A novelist writes about the mind, body and soul.

Archive for the tag “Giving up smoking”


Smoking is evil and vile and cigarettes stink. They also kill you. I know this, we all know this, and yet some maverick, rebellious characters carry on doing it. You see huddles of them crowded outside parties, or office blocks. Sometimes they look as though they are in a secret, conspiratorial club and they are laughing. In winter they shiver and stamp their feet, which doesn’t look so much fun.

I am a smoker, who is on the brink of giving up forever.  The first time I stopped smoking, about two years ago, I was hypnotised by a woman, who gave me a CD to play afterwards.  I went to two hypnosis sessions and I listened to the tape, and  using a lot of will power, I managed to give up. Instead I ate all the children’s sweets.  After a few months, I noticed my husband had given up in sympathy, but I was slipping. I would have someone else’s cigarette at a party, but my husband wouldn’t budge. He was now a non-smoker and he hadn’t even been hypnotised

I only have one cigarette a day and I usually wait until the children go to bed. They point out that people die, they wave their hands around and grimace if they catch me out. “You’ve been smoking,” my daughter says when she smells smoke on me.  My husband tells me to go and smoke outside. Everyone hates it and me for doing it. Just this morning, I threw a pack of ten in the rubbish. Yesterday I forgot to go to my giving-up smoking appointment at the chemist. For three days before that I listened to my Georgia Foster hypnosis tape and I was fine for a few nights. My husband came back from tennis one evening and found me listening to the words, “no thank you, I am not a smoker, no thank you I am not a smoker,” being said over and over again on the hypnosis tape, which is what I am meant to say when someone offers me one.  He got the giggles and then I did and the whole thing ground to a halt.

I am going to listen to the tape again, and again, and again. I have to actually admit that I am not a smoker, because at the moment, I feel that I am hardly a smoker which is no good at all. Anyone have any tips?


Just one more cigarette – Can I give up for Lent?

I can’t seem to stop. I’ve tried. Yes really. Once when pregnant with my first child I didn’t smoke at all.  The second time I was pregnant, I have to admit that I smoked very occasionally and at a party, a stranger came up and berated me for it. A couple of years ago I gave up after I’d been hypnotised for a magazine article I was writing  (subsequently, I was convinced that me managing to not smoke was more to do with will-power than anything else, and I substituted great handfuls of the children’s sweets for cigarettes and made myself feel sick.) Gradually, as the month passed, I allowed myself to smoke other people’s roll-ups at parties, then gave in and bought my own, kidding myself that roll-ups are better than a packet of twenty.  I’m not saying that I am a chain-smoker, far from it. I am talking one cigarette a night. Recently it’s somehow creeped up to two a night. That’s the problem, it’s not a disaster, but it’s a habit. If I’m socialising it can escalate to the dizzy height of three or even four.  I hate the smell in the house and on my hands, but I love the thrill of it, the escape from the day, the whiff of release.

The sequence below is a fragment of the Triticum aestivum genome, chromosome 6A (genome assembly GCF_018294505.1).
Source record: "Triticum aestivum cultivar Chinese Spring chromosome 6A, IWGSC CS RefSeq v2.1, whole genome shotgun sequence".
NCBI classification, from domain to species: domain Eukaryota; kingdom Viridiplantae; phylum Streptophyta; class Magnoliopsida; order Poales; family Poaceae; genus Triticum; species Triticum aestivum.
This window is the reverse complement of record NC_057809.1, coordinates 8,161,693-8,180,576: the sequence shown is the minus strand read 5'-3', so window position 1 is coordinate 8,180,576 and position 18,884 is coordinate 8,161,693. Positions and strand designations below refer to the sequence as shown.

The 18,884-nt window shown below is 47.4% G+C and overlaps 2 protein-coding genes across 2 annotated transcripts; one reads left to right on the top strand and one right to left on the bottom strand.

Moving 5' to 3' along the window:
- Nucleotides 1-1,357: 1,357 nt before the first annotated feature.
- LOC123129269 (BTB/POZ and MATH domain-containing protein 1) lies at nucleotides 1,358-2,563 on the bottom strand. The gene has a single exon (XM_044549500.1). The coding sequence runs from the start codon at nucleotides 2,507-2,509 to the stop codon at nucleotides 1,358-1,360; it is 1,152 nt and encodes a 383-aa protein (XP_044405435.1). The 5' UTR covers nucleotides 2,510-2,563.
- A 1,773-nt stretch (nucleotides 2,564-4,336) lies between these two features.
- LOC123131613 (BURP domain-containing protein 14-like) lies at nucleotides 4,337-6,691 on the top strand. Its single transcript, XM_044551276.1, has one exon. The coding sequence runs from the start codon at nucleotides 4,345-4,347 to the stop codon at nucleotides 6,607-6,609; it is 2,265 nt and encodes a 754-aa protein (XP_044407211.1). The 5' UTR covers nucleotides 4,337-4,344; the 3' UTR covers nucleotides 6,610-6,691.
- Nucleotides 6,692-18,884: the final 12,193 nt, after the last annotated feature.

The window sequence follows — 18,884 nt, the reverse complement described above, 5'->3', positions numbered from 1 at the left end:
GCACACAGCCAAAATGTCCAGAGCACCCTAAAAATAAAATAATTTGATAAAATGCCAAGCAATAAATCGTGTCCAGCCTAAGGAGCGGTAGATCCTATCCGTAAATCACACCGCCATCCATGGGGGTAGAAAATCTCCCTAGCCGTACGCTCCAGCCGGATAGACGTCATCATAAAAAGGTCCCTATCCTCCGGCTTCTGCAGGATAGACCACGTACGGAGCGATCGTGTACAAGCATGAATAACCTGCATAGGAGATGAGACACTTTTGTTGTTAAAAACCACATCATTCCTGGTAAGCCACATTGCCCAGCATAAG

When the children came home from school last week, and demanded to know what I was giving up for Lent, I was foolhardy and replied smoking. Ash Wednesday arrived (yesterday) and when I woke, I visualised throwing the packet away, but when it came to it, I decided not to, because I fooled myself into thinking that perhaps someone else would want one, or  perhaps I could have just one on Sundays during lent, which apparently you are allowed to do.  By 9.00pm  I had smoked my one cigarette but managed to hold off from two.

I don’t fancy patches, I’ve read they give you weird dreams. The idea of nicotine gum sounds awful.

It’s National No Smoking Day on March 14th. Yesterday  I read that around 157,000 children between 11-16 start smoking every year. That was me, I started at boarding school, partly to hang out with the “cool girls” partly for something to do to relieve the monotony. My father is a keen smoker, and always has been, I remember my mother smoking when she was stressed. My mother hasn’t smoked for years now.

I have to stop. For all the obvious reasons. Not least my children hate it.

I’m going out to dinner tonight at a friend’s house. There will be people, wine, possibly someone else smoking (though that is doubtful). I may blog tomorrow and tell you what happened. I really really do want to give up.

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